by McKenna Lewellen, ICJS Justice Leaders Fellow

This spring, I was standing with a group of young people in front of a church in McElderry Park, an East Baltimore neighborhood that’s been pinned beneath the intersection of over-policing and under-investment. The group was there to work alongside neighbors as they prepared garden beds behind the church for summer planting and pulled weeds from a labyrinth. They had left their cars timidly, taking in the streetscape with wide eyes. Many in the group had participated in “service days” in their home communities, had experience packing lunches for people they would never meet or painting houses for families they didn’t know. It’s easy to say we’ve helped someone if we never meet them. The group was eager to step inside or to walk behind the garden fence, into a place that felt protected or familiar, but we stopped on the sidewalk.

I work for the Center, a mission initiative of the Presbytery of Baltimore. We accompany congregations as they step out of their sanctuaries to build relationships and more just communities with their neighbors. We work alongside local faith communities here, and also host groups from across the United States that come to lend extra hands and feet to the year-round justice ministries of these local churches and community organizations, to learn from them so they might return home and do the same.

Each day before we work, we pause to frame the day. We read about Jesus wandering through Samaria, about Moses standing before the burning bush, about Mary singing her Magnificat. On the sidewalk with the group in McElderry Park, we read from Isaiah.

Is not this the fast that I choose: to loose the bonds of injustice, to undo the thongs of the yoke, to let the oppressed go free, and to break every yoke?

“Do you smell that?” someone interrupted. They had finally stood still long enough to notice a mixed aroma of weed and car exhaust.

“Hush,” someone else hissed.

Is it not to share your bread with the hungry, and bring the homeless into your house; when you see the naked, to cover them, and not to hide from your own kin?

The group started to look around with more curiosity. One woman asked later where all the trees were. She said she felt exposed and thought it was partly due to what she felt were missing tall shade trees like the ones she had in her neighborhood. In front of the church, a couple of trees had been planted recently but were still too small to provide shelter, too skinny to hide behind.

If you remove the yoke from among you, the pointing of the finger, the speaking of evil, if you offer your food to the hungry and satisfy the needs of the afflicted, then your light shall rise in the darkness and your gloom be like the noonday. … you shall be like a watered garden, like a spring of water, whose waters never fail.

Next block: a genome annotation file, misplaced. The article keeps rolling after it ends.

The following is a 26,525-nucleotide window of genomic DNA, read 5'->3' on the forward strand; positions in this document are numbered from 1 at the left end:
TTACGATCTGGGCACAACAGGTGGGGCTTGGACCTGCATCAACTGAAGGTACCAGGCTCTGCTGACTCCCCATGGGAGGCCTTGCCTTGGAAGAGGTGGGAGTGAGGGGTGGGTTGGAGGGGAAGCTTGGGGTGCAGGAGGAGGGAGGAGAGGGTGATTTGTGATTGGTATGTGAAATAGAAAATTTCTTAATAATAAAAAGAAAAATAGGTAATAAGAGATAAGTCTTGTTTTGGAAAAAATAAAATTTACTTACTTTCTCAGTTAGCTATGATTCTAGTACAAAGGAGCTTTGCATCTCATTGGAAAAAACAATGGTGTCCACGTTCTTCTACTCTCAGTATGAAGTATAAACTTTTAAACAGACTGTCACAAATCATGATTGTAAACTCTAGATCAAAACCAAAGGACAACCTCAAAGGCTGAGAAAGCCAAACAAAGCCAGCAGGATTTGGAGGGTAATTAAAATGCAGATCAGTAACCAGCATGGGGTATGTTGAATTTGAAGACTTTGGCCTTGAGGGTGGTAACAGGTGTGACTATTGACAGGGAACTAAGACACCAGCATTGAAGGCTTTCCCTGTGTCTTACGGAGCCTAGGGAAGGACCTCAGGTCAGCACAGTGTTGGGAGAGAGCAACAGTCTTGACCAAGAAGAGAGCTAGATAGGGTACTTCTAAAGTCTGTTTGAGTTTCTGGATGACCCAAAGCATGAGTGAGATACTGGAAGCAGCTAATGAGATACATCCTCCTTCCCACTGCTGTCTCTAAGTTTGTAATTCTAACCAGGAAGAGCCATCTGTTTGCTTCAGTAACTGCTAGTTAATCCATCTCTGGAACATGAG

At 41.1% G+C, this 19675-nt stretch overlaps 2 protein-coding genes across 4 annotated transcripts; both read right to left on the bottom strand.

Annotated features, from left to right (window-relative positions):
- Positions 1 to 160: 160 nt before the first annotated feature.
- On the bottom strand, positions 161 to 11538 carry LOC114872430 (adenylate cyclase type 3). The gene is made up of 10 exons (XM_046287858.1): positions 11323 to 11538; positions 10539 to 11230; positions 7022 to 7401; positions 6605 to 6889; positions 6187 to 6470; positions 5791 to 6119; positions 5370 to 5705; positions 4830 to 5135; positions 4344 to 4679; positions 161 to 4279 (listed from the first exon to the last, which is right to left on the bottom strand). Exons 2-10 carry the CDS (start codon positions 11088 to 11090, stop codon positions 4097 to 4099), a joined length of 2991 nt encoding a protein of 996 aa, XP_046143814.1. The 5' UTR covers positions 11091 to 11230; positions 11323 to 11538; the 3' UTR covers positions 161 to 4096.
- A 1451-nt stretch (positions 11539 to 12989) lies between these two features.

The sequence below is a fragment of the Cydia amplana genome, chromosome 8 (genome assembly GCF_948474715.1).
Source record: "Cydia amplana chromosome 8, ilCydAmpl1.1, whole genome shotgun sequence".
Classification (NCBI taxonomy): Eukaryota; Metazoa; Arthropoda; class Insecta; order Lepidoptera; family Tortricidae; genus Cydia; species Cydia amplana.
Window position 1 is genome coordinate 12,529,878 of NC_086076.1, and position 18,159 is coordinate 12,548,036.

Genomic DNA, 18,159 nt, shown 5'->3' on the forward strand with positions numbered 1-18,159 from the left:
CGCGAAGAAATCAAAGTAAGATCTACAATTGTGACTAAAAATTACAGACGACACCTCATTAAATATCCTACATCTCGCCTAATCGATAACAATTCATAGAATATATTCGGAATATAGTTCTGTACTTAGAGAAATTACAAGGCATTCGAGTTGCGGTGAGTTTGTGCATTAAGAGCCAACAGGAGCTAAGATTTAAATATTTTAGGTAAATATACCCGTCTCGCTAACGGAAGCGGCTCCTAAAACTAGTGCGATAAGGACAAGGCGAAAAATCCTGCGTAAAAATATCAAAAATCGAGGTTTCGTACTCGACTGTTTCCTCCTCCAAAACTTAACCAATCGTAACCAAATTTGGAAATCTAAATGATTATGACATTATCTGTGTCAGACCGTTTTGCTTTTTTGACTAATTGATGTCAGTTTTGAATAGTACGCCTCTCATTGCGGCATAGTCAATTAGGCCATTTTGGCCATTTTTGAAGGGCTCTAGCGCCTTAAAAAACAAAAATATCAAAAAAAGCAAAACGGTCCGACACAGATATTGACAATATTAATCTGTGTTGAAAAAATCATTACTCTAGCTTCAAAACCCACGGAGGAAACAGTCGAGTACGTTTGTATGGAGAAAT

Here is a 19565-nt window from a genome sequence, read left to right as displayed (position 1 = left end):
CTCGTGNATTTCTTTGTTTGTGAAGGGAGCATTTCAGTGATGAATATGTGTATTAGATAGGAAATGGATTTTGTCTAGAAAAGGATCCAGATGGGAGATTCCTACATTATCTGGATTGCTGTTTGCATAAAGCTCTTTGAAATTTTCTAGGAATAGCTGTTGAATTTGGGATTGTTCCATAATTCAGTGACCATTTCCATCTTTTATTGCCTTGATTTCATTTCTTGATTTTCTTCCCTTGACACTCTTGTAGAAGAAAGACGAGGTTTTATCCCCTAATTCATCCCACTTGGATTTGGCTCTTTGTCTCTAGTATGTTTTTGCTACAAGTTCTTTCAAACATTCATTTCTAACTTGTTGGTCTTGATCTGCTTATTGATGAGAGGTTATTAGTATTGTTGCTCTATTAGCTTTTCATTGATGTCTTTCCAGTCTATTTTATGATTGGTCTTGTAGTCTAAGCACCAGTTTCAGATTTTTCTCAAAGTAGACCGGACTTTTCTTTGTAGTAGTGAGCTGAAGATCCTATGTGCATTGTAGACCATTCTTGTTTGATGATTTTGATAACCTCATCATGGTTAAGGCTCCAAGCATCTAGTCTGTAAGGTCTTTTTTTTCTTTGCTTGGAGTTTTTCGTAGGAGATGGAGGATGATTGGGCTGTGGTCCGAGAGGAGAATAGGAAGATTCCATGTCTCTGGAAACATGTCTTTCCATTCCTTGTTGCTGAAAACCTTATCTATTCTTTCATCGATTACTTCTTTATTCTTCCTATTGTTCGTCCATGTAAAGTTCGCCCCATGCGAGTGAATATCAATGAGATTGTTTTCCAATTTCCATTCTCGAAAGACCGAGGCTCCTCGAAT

Overhead, a helicopter circled, searching for someone a few blocks away. I paused until it passed, and in the silence, I noticed the tulips that neighbors had planted were blooming in the beds. The clay soil makes all Baltimore plants stubborn, but as they waved in the breeze under the passing helicopter, these tulips seemed especially tenacious. A woman stopped to look at them with her curious toddler.

Your ancient ruins shall be rebuilt; you shall raise up the foundations of many generations; you shall be called the repairer of the breach, the restorer of streets to live in.

Thunk. Th-tttt-thunk. A car rumbled down the uneven pavement past us. The group jumped.

“Dang,” someone said. “It’s not a metaphor. Restorers of streets…repairers of the breach…”

Reading scripture on the street sounds different than it does when it’s read from pulpits. It breathes more freely. Sometimes, I’m asked if we could move somewhere quiet so everyone might hear better. But the sounds and smells from the sidewalk help us understand with more clarity than somewhere seemingly untouched by life in the street ever could.

This group of young people had heard Isaiah 58 before, but when they stood out in front of their partner church for the week, shoulder to shoulder with neighbors, and heard a car thunder over potholes left unrepaired, something changed. It became real.

It is tempting, especially when we show up to help, to read ourselves as the ones God has called to lead the charge for justice.

Before we turn to our work, we leave our visitors with a charge for the day: “Notice the ways the neighbors leading you today embody Isaiah’s promises.”

McKenna Lewellen is Program Coordinator at The Center, a mission initiative of the Presbytery of Baltimore, and a  member of the 2018 ICJS Justice Leaders Fellowship.

Baltimore is part of a national conversation around questions of justice, race, and community. Members of the ICJS Justice Leaders Fellowship consider how Jewish, Christian, and Muslim teachings and practice can contribute to the public conversation about (in)justice. Opinions expressed in this blog are solely the author’s. ICJS welcomes a diversity of opinions and perspectives. We do not seek a single definition of justice between or within traditions.